Once the race is over, your work isn’t done. Nothing happens automatically. Other than at the NASA Championships where Toyo will literally hand you a huge check for winning, you will need to complete the requirements of the contingency by submitting claim forms, attaching race results, photos of your car with the stickers on, etc. This process can be time consuming, but it is worth your time and effort. Think of it as a job. You earn money completing these online forms and submitting paperwork. The crazy part is many racers don’t take advantage of all these programs because they don’t finalize the extra step at the end to get their contingency earnings. If you are made of money and this is a waste of your time, congratulations. But that just isn’t the case for me at my house. I try to take advantage of as many of these contingency programs as possible to continue my addiction to racing.

Two hundred Toyo Bucks cashed in. This was provided after uploading photos of my car, race results and registration paperwork to show Toyo Tires I complied with all of the parameters of the contingency program after winning a regional race with 10 competitors in the field. I then sent this to a participating tire shop for free Toyo Tires. You can combine multiple certificates from different races to pay your whole tire bill.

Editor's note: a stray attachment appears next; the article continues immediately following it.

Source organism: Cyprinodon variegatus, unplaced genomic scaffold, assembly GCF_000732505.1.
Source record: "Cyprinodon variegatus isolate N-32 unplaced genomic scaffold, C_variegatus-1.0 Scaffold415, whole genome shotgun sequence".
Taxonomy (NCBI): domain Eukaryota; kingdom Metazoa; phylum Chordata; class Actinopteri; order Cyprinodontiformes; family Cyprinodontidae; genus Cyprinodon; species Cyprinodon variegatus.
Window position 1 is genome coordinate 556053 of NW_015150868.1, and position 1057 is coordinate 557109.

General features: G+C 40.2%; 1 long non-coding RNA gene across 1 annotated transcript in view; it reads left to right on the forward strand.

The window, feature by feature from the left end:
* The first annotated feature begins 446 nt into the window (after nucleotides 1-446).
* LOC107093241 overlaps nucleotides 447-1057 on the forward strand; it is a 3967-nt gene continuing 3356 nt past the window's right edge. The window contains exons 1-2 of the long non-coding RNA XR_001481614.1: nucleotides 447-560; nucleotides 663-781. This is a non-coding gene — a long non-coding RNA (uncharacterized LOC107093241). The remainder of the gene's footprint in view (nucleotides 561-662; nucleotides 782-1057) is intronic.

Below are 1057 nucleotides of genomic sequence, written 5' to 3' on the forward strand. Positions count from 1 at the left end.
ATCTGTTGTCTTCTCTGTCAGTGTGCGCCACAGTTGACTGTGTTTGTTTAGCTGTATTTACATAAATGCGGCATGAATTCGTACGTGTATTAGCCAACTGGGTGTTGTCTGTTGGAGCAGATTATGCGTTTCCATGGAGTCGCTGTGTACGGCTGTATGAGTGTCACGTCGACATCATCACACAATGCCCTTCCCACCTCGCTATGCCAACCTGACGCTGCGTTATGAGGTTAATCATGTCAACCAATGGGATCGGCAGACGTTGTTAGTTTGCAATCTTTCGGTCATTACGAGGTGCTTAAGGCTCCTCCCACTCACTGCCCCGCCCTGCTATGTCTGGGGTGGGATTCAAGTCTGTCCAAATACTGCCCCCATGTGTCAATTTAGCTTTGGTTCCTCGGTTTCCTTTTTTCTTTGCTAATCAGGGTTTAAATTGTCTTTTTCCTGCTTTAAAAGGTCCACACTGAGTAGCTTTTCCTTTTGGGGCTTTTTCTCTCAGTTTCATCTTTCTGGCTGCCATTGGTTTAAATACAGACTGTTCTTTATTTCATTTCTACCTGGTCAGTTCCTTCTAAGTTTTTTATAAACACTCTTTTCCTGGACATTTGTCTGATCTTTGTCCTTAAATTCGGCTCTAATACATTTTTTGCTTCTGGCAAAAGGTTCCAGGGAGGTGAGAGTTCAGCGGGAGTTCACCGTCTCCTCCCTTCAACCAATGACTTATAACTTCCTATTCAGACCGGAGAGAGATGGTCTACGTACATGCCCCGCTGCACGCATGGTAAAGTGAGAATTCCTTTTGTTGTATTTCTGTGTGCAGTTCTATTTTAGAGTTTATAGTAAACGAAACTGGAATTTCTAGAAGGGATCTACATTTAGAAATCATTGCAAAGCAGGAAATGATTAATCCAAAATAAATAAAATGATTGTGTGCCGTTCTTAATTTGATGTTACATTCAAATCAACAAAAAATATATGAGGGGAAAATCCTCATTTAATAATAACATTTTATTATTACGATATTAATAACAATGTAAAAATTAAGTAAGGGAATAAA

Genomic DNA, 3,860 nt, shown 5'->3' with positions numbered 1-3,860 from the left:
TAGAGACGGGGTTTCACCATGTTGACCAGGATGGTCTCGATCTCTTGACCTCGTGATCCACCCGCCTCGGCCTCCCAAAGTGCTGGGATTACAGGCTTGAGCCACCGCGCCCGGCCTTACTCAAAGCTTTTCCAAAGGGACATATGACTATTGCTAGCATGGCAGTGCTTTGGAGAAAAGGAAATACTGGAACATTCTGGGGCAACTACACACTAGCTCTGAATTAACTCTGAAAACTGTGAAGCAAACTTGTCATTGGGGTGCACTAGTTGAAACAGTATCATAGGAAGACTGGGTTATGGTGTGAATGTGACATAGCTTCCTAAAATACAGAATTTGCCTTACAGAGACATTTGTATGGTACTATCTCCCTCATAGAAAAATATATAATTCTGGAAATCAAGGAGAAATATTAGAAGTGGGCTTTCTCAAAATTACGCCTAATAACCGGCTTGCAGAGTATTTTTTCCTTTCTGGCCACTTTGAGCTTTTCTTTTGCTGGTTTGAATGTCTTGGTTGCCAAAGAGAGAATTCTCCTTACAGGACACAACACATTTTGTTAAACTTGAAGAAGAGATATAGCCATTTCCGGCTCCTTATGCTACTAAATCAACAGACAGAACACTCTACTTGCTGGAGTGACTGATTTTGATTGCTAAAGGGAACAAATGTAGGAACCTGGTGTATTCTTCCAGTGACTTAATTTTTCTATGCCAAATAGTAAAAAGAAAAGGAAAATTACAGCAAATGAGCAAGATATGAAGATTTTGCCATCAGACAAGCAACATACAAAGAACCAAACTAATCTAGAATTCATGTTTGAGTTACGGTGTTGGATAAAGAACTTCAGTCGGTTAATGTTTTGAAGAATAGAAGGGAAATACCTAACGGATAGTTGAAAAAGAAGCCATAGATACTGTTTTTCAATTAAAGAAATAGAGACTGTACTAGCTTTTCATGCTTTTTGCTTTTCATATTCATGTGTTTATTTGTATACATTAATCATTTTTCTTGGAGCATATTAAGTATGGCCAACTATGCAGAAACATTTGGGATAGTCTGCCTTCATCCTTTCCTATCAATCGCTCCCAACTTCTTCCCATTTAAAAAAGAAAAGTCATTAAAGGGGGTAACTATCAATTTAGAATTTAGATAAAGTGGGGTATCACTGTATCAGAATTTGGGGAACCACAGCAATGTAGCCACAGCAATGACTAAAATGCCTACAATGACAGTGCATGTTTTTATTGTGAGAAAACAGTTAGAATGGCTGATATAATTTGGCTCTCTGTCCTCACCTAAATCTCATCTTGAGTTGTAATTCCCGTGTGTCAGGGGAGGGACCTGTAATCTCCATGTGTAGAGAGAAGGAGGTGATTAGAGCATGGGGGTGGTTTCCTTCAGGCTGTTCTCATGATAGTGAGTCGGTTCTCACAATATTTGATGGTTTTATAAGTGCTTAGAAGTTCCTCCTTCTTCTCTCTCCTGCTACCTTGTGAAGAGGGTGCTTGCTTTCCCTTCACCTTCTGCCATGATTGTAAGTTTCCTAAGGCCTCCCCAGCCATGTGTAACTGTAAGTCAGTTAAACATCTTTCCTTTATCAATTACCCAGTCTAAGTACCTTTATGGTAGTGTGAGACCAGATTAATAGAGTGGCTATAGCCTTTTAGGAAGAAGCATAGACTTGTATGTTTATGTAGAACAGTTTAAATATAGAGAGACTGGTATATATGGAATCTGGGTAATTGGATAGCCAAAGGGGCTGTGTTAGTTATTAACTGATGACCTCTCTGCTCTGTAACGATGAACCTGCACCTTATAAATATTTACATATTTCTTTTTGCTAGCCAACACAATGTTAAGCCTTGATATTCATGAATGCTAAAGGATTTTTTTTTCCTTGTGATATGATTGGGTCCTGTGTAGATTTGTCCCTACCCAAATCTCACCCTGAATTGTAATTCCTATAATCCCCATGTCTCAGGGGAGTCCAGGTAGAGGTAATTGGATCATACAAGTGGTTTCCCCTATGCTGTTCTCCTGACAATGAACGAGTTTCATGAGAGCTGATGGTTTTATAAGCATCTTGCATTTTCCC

Once all of the paperwork is completed, then you earn your contingency money. Sometimes that is cold hard cash — Mazda provides cash and even towing money for teams going to the NASA Championships — and sometimes it is product. In the case of Toyo, it is Toyo Bucks to buy more Toyo Tires. In the case of Frozen Rotors, it is credits to buy more brake rotors. In the case of Motion Control Suspension, it is credits for more shocks or to rebuild shocks, which is a cool service. Whether it is cash, products or service, it is usually stuff we as racers were going to have to pay for anyway so all of these programs are massive benefits to us.

This Acura Integra has been using the chrome horn a bit too much, which has damaged the NASA and the Toyo Tires decals on the front bumper. Obviously, it is time to replace them to ensure we are keeping our contingency sponsors and sanctioning body happy.

So, that’s it folks. You are a sponsored racer. All you have to do to take advantage of the programs NASA has worked hard to provide you is complete some online forms, slap on some free stickers, take some photos with your phone and then go fast and win. Good luck and remember, paying for stuff is lame.

Rob Krider is a four-time NASA Honda Challenge 4 National Champion, the author of the novel, “Cadet Blues,” and is the host of the “Stories and Cocktails” podcast.

Images courtesy of Rob Krider, Jeremy Bryner and Ford Performance